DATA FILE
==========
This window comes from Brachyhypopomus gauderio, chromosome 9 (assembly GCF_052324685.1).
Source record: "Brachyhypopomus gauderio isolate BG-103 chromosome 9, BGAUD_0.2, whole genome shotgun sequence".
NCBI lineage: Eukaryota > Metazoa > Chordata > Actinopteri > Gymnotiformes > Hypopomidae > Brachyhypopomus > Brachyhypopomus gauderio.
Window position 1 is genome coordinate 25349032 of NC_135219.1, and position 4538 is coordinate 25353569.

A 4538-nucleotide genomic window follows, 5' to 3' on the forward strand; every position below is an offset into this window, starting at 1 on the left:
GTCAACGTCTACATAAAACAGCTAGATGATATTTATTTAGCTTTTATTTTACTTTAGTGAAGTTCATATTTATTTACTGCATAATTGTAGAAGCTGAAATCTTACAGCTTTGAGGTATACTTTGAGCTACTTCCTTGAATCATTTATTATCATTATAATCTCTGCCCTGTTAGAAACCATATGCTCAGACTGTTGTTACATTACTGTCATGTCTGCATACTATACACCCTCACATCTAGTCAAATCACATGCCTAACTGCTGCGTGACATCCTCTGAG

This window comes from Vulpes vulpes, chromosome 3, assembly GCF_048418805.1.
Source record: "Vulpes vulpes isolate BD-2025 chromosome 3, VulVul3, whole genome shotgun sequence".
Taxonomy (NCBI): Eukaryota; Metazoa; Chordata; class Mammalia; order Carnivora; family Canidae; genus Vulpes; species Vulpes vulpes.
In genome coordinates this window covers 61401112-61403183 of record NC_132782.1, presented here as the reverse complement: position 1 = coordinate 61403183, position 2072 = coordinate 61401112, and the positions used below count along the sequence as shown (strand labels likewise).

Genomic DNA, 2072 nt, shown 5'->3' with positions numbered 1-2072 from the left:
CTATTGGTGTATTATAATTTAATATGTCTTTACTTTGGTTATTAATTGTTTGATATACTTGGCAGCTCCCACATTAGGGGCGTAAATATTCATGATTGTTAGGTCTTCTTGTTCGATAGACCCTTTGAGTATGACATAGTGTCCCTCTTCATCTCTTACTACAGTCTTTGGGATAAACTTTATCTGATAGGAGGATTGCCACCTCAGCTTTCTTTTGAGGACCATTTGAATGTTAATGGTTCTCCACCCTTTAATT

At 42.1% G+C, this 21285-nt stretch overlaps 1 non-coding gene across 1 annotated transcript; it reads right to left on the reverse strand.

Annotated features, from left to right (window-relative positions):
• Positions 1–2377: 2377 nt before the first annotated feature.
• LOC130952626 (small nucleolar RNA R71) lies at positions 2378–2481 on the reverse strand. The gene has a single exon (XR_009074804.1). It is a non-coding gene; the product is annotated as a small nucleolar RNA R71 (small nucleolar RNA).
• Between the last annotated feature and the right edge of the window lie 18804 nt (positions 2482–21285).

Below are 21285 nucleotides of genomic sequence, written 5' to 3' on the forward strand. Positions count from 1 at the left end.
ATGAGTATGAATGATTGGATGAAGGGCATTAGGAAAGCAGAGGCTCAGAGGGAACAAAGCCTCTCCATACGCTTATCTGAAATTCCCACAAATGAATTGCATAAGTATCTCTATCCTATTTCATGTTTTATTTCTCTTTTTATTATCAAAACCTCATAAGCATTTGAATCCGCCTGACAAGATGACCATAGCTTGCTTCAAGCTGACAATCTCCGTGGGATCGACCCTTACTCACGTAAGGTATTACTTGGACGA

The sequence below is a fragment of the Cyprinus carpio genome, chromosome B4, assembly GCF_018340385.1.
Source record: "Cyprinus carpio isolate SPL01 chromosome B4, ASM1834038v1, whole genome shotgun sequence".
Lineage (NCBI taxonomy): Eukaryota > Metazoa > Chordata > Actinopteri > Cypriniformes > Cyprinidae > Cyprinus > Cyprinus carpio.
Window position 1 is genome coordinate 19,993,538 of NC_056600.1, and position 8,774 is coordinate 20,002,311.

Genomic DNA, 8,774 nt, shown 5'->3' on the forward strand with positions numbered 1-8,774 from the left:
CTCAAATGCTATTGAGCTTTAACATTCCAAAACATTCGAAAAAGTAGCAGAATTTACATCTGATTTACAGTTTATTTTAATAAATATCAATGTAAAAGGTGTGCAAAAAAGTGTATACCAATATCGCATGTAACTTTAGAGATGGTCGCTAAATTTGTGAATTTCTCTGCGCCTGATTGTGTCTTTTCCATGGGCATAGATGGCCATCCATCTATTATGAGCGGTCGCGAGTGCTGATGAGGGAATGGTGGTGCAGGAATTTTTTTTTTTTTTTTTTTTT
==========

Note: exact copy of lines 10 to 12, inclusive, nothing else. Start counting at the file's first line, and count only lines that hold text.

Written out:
In genome coordinates this window covers 61401112-61403183 of record NC_132782.1, presented here as the reverse complement: position 1 = coordinate 61403183, position 2072 = coordinate 61401112, and the positions used below count along the sequence as shown (strand labels likewise).

Genomic DNA, 2072 nt, shown 5'->3' with positions numbered 1-2072 from the left:
CTATTGGTGTATTATAATTTAATATGTCTTTACTTTGGTTATTAATTGTTTGATATACTTGGCAGCTCCCACATTAGGGGCGTAAATATTCATGATTGTTAGGTCTTCTTGTTCGATAGACCCTTTGAGTATGACATAGTGTCCCTCTTCATCTCTTACTACAGTCTTTGGGATAAACTTTATCTGATAGGAGGATTGCCACCTCAGCTTTCTTTTGAGGACCATTTGAATGTTAATGGTTCTCCACCCTTTAATT